Copper jumps 1.5 per cent

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    Copper prices have jumped, as growing expectations that loose monetary policy in the United States will prevail for longer convinces some consumers to hedge their needs and persuades funds to cover shorts.

    Benchmark copper on the London Metal Exchange closed 1.5 per cent higher at $US5,178 a tonne from an earlier session high $US5,224.

    Traders said the start of the new quarter is normally when consumers decide whether to hedge, and that some had been waiting for Friday's US jobs report.

    The data, which showed the world's largest economy added only 142,000 jobs in September, has led many to expect the Federal Reserve to delay raising rates until 2016.

    This sparked a flurry of buying on Friday afternoon and earlier on Monday, which triggered some stops on funds' short positions, or bets on lower prices, and fuelled the rally.

    "The market is postponing its expectations of a mid-term rate hike," said Jens Pedersen, senior commodities analyst at Danske Bank.

    The prospect of a delayed Fed rate increase has also weighed on the US dollar, which has supported prices. A weaker dollar makes commodities denominated in the currency cheaper for non-US buyers.

    Prices also took direction from wider market moves on Monday.

    "It's trading with Glencore more than anything else these days and Glencore stock was up sharply," said Edward Meir, analyst at INTL FCStone.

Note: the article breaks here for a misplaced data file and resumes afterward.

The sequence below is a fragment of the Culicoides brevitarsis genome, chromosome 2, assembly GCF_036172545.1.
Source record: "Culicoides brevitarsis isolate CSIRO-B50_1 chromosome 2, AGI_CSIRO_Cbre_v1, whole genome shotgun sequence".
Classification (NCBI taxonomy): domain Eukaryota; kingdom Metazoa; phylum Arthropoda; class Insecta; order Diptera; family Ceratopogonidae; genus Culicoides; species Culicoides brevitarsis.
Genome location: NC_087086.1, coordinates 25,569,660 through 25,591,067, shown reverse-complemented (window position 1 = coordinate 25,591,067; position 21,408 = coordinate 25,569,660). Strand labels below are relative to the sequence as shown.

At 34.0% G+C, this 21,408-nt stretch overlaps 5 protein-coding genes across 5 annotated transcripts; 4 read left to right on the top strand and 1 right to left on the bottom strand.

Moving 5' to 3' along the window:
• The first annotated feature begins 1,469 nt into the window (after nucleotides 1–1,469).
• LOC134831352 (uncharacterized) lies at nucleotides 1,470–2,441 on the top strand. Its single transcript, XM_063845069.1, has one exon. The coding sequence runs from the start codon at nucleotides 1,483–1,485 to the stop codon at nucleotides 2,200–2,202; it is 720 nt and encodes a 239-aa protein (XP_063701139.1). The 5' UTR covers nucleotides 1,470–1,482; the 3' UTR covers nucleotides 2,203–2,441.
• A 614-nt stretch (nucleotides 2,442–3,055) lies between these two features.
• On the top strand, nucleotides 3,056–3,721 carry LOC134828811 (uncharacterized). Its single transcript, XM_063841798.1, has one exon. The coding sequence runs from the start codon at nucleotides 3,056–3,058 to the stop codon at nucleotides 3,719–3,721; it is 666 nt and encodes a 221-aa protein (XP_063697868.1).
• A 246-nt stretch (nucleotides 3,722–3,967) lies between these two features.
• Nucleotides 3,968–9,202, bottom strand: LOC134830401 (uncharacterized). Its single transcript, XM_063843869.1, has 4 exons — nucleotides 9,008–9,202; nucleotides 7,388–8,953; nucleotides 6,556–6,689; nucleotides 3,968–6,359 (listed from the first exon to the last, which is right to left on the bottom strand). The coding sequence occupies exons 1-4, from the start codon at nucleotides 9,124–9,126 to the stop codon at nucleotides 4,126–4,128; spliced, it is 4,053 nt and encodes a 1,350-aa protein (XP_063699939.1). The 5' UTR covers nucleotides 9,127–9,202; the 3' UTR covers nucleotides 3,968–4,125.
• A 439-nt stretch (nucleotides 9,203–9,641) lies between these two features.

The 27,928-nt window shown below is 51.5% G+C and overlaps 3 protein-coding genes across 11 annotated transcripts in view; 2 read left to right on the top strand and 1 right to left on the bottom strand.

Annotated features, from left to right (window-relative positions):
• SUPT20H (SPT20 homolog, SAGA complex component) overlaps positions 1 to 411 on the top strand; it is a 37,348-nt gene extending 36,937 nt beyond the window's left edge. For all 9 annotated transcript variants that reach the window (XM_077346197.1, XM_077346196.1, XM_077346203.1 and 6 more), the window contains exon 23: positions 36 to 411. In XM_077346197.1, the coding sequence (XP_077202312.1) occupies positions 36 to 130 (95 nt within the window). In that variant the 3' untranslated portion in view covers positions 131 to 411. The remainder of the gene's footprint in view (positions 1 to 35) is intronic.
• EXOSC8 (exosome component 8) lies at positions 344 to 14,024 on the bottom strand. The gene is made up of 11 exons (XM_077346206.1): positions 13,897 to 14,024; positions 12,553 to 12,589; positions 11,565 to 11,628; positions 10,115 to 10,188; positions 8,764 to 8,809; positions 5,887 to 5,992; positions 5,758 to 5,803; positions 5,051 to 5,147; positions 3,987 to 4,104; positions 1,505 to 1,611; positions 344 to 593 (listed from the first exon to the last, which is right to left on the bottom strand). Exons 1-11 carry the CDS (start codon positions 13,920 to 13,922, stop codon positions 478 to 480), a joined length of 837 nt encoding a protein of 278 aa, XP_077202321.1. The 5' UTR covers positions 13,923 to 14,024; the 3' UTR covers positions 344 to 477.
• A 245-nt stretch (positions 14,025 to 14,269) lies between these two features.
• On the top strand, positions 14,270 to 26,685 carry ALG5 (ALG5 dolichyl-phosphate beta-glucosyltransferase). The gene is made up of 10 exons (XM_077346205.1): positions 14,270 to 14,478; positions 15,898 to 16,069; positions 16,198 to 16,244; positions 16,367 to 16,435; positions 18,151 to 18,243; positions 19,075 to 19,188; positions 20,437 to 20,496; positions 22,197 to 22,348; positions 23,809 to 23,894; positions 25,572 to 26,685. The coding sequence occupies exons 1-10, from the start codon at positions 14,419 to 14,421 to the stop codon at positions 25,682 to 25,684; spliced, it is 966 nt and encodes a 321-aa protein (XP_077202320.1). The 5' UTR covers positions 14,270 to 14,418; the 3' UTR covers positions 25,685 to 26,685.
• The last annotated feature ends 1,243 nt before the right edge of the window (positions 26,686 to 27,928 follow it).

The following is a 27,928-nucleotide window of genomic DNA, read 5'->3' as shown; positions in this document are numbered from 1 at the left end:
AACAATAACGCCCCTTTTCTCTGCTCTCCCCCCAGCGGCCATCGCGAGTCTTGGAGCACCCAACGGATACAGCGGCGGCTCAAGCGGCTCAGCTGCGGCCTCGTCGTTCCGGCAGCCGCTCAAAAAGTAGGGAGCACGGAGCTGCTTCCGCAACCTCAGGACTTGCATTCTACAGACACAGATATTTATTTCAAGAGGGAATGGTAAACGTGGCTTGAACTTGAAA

Shares of global miner Glencore were up more than 15 per cent by late afternoon Monday, spurred by hopes that the group's debt-cutting plans were on track with a sale of a stake in its agricultural assets.

    But concerns persist over slowing growth in Chinese demand. China is the world's largest consumer of copper, accounting for nearly 50 per cent of global demand.

    "The main thing is what will happen with China, will they have a hard landing or not?" Meir said.

    Analysts expect copper to find further support over coming months as producers scale back output and inventories fall.

    "Basically, what were seeing is the market starting to adapt to a situation with lower growth, lower investment and lower manufacturing activity from China," Pedersen said.

    "It's setting a floor on prices."

    Zinc closed 1.1 per cent down at $US1,666, tin gained 0.1 per cent to $US15,595 and nickel slipped 0.8 per cent to $US9,950 a tonne.

    Lead was untraded in official rings but bid at $US1,625, 1.1 per cent below Friday's close.

    Three-month aluminium gained 0.5 per cent to $US1,565 a tonne. However, oversupply and a market surplus are expected to weigh on prices.

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